Lesson
2

Zen's Roots

2 of 10

The Buddha

Realizing that no amount of comfort or luxury could save him, or anyone else, from the travails of life, Siddhartha Gautama renounced his wealth, power and family and set out in search of the truth, seeking to understand mortality and human suffering. After years of study and practice with the greatest teachers of his time had not helped him resolve his doubt about the meaning of life, he then subjected himself to all manner of severe austerities, After about five years of this life Siddhartha was close to death from starvation and exhaustion, but still he could not resolve his doubt.

Finally he concluded that the meaning of life was not to be found through extreme asceticism, and he abandoned this practice. Profoundly frustrated by his own failure, Siddhartha suddenly remembered a time during his childhood when, seated one day beneath a tree in the palace garden, he spontaneously experienced a state of perfect harmony and peace with life. With renewed determination he now sat down beneath a nearby tree and resolved not to get up again until his doubt about the meaning and purpose of life had been completely satisfied.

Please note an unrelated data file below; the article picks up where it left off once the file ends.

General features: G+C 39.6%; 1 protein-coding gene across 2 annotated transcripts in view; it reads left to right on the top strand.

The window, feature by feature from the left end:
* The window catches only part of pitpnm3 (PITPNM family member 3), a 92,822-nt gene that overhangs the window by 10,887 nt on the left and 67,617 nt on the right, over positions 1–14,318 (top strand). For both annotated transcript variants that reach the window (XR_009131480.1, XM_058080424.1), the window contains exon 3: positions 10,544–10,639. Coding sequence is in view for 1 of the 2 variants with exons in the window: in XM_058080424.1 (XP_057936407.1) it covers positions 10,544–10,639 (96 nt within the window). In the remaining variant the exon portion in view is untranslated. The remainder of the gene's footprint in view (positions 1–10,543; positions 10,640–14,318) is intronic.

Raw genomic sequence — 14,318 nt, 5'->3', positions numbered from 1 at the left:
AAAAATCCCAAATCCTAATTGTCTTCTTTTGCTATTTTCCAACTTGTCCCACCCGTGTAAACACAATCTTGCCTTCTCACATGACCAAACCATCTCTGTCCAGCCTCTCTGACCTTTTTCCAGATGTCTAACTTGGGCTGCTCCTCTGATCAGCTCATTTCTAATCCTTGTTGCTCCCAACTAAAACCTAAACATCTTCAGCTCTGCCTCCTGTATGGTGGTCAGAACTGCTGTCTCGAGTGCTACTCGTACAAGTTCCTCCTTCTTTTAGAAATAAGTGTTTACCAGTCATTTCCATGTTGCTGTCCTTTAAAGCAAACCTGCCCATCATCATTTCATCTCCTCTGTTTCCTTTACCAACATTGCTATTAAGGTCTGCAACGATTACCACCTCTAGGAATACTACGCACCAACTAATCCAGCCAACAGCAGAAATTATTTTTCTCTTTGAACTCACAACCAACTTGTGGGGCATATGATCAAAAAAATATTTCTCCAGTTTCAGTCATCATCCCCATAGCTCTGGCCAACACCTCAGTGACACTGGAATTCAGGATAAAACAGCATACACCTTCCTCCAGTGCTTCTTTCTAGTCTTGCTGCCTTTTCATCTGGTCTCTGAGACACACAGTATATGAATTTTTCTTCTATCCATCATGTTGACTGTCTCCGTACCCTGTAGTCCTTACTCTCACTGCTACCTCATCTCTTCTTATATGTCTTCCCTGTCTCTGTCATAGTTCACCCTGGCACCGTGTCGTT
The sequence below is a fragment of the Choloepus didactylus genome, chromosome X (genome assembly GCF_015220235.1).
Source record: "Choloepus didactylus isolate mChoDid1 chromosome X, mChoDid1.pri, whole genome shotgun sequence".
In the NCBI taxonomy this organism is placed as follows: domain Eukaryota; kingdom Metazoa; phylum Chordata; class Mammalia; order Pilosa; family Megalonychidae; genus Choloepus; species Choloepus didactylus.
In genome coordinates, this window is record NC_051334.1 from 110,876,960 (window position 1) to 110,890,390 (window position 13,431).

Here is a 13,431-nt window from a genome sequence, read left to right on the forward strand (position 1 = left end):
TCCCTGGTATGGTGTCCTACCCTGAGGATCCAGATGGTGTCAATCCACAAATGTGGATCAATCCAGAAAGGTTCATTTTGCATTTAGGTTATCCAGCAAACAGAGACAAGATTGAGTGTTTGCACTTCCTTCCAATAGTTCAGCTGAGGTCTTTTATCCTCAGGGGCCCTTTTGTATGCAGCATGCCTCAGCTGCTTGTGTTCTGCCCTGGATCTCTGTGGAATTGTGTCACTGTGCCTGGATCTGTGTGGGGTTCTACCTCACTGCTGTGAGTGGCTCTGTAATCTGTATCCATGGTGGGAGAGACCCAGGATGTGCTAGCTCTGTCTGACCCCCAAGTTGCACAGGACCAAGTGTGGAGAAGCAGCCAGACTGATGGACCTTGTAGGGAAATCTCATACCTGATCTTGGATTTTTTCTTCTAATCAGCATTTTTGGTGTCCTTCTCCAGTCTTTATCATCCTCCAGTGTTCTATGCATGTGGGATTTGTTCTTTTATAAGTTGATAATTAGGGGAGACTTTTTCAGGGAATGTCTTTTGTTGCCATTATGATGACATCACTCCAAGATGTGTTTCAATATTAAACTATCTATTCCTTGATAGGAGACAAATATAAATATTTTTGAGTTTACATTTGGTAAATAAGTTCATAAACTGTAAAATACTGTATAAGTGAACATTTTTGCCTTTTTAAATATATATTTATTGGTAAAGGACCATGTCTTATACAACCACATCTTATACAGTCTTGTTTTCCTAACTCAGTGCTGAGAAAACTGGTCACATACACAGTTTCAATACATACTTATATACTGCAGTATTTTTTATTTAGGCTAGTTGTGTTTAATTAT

How miraculous! All living beings are intrinsically enlightened as to the meaning of life and death, they are perfectly endowed with the wisdom and compassion . . .

Day passed into night, and night gave way to dawn. Then, according to the version of the story favored in Zen, the morning star rose over the horizon. Seeing it, Siddhartha suddenly realized that he had never lacked for the answer to his doubts. Life and death were just passing phenomena on the stage of the Unborn which was nothing other than himself. "How miraculous!" he exclaimed. "All living beings are intrinsically enlightened as to the meaning of life and death, they are perfectly endowed with the wisdom and compassion of the Awakened Ones, but because of their delusive thinking they fail to perceive this." Realizing this truth, his doubt was resolved, and Siddhartha Gautama became Shakyamuni Buddha.

The truth he discovered was so simple, yet subtle, that he doubted anyone would be capable of understanding. However, on reflection, he realized that at least a few people would be ready to respond to his teaching and he set out on a teaching career that was to last nearly forty years, the reverberations of which are felt to this day.